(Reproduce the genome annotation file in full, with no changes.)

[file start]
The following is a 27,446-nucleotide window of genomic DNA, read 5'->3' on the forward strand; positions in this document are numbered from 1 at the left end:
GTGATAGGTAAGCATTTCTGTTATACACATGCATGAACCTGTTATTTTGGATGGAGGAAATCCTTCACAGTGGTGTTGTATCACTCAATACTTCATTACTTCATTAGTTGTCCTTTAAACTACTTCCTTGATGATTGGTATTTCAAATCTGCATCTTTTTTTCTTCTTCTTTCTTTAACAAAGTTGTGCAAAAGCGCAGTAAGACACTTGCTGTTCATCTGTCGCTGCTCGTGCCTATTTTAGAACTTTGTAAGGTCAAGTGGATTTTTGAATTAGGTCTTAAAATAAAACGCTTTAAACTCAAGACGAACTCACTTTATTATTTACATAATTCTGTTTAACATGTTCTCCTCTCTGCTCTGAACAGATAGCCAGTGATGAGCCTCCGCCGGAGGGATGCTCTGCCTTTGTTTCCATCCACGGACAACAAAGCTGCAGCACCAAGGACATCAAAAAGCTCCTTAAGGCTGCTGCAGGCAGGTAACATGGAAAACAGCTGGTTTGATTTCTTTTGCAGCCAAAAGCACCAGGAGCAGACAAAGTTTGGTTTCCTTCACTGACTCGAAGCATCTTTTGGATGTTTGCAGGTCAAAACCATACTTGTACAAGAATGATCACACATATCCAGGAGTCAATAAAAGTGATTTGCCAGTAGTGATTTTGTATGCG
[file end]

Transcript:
The following is a 27,446-nucleotide window of genomic DNA, read 5'->3' on the forward strand; positions in this document are numbered from 1 at the left end:
GTGATAGGTAAGCATTTCTGTTATACACATGCATGAACCTGTTATTTTGGATGGAGGAAATCCTTCACAGTGGTGTTGTATCACTCAATACTTCATTACTTCATTAGTTGTCCTTTAAACTACTTCCTTGATGATTGGTATTTCAAATCTGCATCTTTTTTTCTTCTTCTTTCTTTAACAAAGTTGTGCAAAAGCGCAGTAAGACACTTGCTGTTCATCTGTCGCTGCTCGTGCCTATTTTAGAACTTTGTAAGGTCAAGTGGATTTTTGAATTAGGTCTTAAAATAAAACGCTTTAAACTCAAGACGAACTCACTTTATTATTTACATAATTCTGTTTAACATGTTCTCCTCTCTGCTCTGAACAGATAGCCAGTGATGAGCCTCCGCCGGAGGGATGCTCTGCCTTTGTTTCCATCCACGGACAACAAAGCTGCAGCACCAAGGACATCAAAAAGCTCCTTAAGGCTGCTGCAGGCAGGTAACATGGAAAACAGCTGGTTTGATTTCTTTTGCAGCCAAAAGCACCAGGAGCAGACAAAGTTTGGTTTCCTTCACTGACTCGAAGCATCTTTTGGATGTTTGCAGGTCAAAACCATACTTGTACAAGAATGATCACACATATCCAGGAGTCAATAAAAGTGATTTGCCAGTAGTGATTTTGTATGCG